Spotting evolution can be trickier than you might think. Take African elephants. Usually they boast massively overgrown (and ever-growing) teeth—their tusks. For male elephants, these are weapons in sexual competition, but all elephants also use their tusks to scrape bark off trees, uncover roots, and dig for water during dry spells. Humans have their own use for tusks: ivory.
As a result, elephants have been subjected to centuries of hunting, and in recent years, aggressive poaching. The International Union for Conservation of Nature, which tracks the health of species across the world, estimates that elephant populations have shrunk by about 100,000 elephantsacross Africa since 2007, after an uptick in poaching starting around the same time. Since 2010, more than half of the dead elephants surveyed by an international monitoring program had been killed illegally.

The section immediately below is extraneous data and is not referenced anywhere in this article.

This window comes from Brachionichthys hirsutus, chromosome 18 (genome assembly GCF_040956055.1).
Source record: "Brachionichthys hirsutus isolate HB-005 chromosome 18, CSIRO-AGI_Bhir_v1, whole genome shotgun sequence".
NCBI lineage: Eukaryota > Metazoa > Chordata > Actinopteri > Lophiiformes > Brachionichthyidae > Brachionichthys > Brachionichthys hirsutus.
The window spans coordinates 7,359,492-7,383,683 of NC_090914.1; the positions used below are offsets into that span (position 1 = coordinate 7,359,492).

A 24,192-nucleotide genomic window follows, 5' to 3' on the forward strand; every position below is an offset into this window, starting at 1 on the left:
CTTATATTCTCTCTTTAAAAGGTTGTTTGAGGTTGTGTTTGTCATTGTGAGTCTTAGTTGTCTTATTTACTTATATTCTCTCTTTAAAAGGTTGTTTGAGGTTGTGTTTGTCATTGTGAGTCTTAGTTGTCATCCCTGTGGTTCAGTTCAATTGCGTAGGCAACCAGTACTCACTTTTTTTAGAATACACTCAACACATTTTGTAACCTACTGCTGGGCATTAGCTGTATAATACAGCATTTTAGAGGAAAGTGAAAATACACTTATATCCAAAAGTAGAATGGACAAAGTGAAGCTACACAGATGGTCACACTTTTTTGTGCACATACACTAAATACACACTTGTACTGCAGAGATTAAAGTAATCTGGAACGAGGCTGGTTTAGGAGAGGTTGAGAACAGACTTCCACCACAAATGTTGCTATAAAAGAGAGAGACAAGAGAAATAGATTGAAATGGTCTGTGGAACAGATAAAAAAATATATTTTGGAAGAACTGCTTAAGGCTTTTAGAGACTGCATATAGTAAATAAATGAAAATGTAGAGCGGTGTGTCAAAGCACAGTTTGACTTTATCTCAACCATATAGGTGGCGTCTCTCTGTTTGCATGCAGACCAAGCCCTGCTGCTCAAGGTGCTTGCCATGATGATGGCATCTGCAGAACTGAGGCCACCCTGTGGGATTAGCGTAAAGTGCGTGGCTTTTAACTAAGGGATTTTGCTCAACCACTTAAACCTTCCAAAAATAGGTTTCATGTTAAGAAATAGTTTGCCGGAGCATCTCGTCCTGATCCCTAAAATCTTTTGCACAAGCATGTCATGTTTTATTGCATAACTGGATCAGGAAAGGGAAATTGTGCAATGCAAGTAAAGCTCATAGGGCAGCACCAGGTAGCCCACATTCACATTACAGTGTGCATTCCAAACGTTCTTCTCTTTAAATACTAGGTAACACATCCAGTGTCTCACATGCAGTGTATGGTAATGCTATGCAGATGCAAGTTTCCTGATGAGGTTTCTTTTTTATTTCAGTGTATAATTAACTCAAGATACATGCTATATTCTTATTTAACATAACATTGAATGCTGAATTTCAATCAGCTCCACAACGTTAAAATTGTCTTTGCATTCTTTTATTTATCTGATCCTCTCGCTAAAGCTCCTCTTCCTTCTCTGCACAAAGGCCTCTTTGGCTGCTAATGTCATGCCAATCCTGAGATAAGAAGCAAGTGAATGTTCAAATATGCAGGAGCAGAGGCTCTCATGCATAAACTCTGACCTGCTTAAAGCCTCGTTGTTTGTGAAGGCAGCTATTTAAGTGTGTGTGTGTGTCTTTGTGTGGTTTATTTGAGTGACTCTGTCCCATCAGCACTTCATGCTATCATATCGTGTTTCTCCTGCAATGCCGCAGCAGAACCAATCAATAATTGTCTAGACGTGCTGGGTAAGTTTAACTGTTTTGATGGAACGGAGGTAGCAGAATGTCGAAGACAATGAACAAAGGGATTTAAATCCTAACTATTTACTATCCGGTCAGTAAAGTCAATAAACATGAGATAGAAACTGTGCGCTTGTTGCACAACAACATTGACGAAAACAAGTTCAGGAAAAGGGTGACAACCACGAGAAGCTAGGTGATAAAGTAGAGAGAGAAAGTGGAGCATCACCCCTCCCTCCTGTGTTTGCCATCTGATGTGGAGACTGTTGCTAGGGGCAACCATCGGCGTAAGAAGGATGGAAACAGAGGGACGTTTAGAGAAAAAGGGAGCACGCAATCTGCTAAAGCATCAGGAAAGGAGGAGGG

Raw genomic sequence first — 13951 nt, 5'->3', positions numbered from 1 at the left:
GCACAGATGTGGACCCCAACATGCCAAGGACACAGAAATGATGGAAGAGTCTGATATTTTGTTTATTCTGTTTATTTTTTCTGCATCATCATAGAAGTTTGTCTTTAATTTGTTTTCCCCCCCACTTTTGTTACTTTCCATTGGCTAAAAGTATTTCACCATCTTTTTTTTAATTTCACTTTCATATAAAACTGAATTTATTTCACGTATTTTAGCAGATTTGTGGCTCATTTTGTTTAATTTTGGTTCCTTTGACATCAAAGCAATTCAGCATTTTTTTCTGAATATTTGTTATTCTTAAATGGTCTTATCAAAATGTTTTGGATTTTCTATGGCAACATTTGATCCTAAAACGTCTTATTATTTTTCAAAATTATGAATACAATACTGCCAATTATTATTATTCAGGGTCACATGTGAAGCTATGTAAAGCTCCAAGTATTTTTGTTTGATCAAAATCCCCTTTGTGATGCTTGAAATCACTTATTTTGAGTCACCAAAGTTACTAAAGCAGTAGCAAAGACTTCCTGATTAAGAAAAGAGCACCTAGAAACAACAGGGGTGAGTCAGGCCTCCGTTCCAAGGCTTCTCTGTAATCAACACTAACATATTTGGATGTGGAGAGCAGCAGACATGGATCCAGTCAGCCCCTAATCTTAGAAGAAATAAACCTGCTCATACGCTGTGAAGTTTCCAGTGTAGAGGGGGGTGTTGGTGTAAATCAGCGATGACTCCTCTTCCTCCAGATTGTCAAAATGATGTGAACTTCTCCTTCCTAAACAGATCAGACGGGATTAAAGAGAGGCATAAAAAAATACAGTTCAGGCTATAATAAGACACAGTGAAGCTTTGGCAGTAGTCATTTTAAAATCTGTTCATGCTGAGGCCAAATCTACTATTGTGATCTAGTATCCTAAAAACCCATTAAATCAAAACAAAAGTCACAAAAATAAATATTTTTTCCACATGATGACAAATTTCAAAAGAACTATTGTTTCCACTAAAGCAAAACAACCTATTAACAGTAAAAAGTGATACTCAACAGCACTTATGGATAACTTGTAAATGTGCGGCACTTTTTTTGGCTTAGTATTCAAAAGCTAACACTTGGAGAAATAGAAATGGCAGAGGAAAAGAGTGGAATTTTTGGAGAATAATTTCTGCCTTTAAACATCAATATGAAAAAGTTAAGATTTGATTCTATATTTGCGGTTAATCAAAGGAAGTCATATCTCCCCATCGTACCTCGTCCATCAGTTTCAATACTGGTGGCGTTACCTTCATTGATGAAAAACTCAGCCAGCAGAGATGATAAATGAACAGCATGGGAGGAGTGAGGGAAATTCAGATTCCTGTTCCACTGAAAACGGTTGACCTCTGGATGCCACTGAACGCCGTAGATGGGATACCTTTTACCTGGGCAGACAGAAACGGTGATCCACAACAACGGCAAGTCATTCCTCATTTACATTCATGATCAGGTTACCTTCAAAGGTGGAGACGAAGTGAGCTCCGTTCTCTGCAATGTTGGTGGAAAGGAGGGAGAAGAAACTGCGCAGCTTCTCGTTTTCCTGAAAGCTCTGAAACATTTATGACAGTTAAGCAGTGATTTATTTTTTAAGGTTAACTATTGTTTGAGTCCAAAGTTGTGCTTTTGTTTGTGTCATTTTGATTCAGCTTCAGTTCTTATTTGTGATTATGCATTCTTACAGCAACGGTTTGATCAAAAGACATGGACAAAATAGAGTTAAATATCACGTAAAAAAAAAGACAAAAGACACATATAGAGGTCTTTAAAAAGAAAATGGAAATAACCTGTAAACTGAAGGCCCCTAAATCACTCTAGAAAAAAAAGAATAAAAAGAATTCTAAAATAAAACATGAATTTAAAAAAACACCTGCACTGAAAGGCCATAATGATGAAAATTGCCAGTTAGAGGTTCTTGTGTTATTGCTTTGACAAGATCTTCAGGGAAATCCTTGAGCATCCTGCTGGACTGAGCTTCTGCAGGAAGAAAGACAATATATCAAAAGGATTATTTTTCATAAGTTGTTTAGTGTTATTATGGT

Scientists have noticed that some elephant populations with a history of poaching show higher than expected rates of small or missing tusks, even in calves born after poaching ends. Does that mean elephants are evolving smaller or missing tusks in response to poaching? “I don’t think it’s a great stretch of the imagination to think that might be true,” says David Coltman, an evolutionary geneticist at the University of Alberta. He studies how trophy hunting affects bighorn sheep populations. “What’s difficult is identifying compelling evidence.” Full Story